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The Apple Watch’s heart rate sensors come in handy for knowing how hard your blood is pumping at the gym. But a new, if preliminary, study suggests that the smartwatch also has the potential to spot a much more serious medical condition: an irregular heart rate, known as atrial fibrillation.
The study’s researchers first trained an algorithm to recognize instances of atrial fibrillation in heart rate measurements submitted by people all over the world. The algorithm then accurately detected when a small group of people was experiencing atrial fibrillation in real time, based on data flowing from the Apple Watch on their wrists.
These results are being presented Thursday at the Heart Rhythm Society’s annual conference in Chicago. They have not been published in a scientific journal and need to be validated in larger groups of patients, so don’t expect your Apple Watch to replace a heart check-up any time soon.
Still, cardiology experts say that if the concept is proven to work, the Apple Watch could be a useful tool in helping identify, track, and treat patients with a medical condition that affects an estimated 2.7 million Americans. Atrial fibrillation increases risk of blood clots, stroke, and heart failure — but because it sometimes doesn’t result in symptoms, it can go undetected and untreated, according to the American Heart Association. Catching it early, alerting a doctor, and treating it with blood-thinning medications could save lives.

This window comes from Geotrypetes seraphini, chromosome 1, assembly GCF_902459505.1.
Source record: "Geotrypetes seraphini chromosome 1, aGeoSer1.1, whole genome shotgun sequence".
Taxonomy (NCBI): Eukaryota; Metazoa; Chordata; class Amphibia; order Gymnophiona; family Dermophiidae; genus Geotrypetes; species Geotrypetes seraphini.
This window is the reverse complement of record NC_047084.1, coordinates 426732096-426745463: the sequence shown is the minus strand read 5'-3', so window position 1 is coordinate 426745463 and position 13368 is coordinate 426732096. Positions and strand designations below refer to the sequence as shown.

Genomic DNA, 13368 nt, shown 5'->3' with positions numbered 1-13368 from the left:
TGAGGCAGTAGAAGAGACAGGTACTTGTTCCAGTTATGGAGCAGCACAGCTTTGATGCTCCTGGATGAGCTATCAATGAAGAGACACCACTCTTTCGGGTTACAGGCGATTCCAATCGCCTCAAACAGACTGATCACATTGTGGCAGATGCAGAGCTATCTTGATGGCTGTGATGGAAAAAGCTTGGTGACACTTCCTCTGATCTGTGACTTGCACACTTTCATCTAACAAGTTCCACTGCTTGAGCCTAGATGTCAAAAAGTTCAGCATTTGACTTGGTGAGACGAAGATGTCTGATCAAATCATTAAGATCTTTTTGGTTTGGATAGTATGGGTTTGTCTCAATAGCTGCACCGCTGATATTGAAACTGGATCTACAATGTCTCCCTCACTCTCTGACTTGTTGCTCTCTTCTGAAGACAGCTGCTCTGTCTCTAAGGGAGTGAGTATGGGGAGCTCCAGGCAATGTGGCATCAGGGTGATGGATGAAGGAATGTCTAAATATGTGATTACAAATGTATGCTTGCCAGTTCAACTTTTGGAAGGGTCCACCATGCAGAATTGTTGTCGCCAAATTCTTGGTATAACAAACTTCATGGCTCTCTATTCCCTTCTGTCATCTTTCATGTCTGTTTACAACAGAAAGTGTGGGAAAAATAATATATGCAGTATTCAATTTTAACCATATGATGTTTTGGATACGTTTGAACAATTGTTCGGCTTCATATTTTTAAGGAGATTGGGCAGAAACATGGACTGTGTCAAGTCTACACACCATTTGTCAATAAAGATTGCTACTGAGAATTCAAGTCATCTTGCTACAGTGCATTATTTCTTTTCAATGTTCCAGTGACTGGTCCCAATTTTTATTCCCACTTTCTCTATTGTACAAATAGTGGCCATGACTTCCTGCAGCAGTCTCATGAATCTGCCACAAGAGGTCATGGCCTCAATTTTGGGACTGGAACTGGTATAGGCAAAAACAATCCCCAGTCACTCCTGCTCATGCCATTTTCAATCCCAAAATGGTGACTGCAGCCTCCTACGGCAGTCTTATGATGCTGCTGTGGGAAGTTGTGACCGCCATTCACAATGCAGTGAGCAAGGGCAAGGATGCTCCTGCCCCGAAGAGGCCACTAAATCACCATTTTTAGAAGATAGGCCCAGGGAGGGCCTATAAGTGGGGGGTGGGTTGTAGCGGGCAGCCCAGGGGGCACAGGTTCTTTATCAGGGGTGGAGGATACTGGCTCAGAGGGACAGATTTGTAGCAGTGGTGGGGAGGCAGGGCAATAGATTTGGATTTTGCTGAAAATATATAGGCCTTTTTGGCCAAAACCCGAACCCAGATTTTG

“This is an important study which gives hope to the notion that someday, it may be possible on a widespread basis for patients or individuals to detect atrial fibrillation with smartwatch technology,” said Hugh Calkins, director of the Cardiac Arrhythmia Service at Johns Hopkins University, who was not involved with the study. He also stressed that it is “no more than an early proof of concept.”
“We were pretty surprised that a device you could go into Best Buy and purchase was capable of this level of accuracy.”
The study, led by researchers at UC San Francisco and the heart rate-analysis startup Cardiogram, illustrates how wearables could help make scientific research and health care more personalized, precise, and effective. Millions of devices sold by companies like Apple, Fitbit, Garmin, and Jawbone are capturing unprecedented quantities of biometric data, from steps to sleep to heart rate, that researchers have never had access to before.
There are already a couple wireless, FDA-cleared devices that atrial fibrillation patients can use to track their heart rate, but because they aren’t meant to be worn all the time, they inevitably miss some data. The Zio Patch sticks to your chest for two weeks, which makes it most useful for monitoring patients right after they’re discharged from the hospital. The AliveCor, a set of electrodes that straps onto the back of your smartphone, produces a heart-rate readout when you press on it.
But people wear Apple Watches all the time. One analyst estimated that Apple sold 6 million units in the last quarter of 2016 alone — nearly 80% of the total smartwatch market. That popularity, along with its high-quality heart-rate sensor, makes it an attractive tool for researchers like Greg Marcus, an atrial fibrillation expert at UCSF and senior author of the study.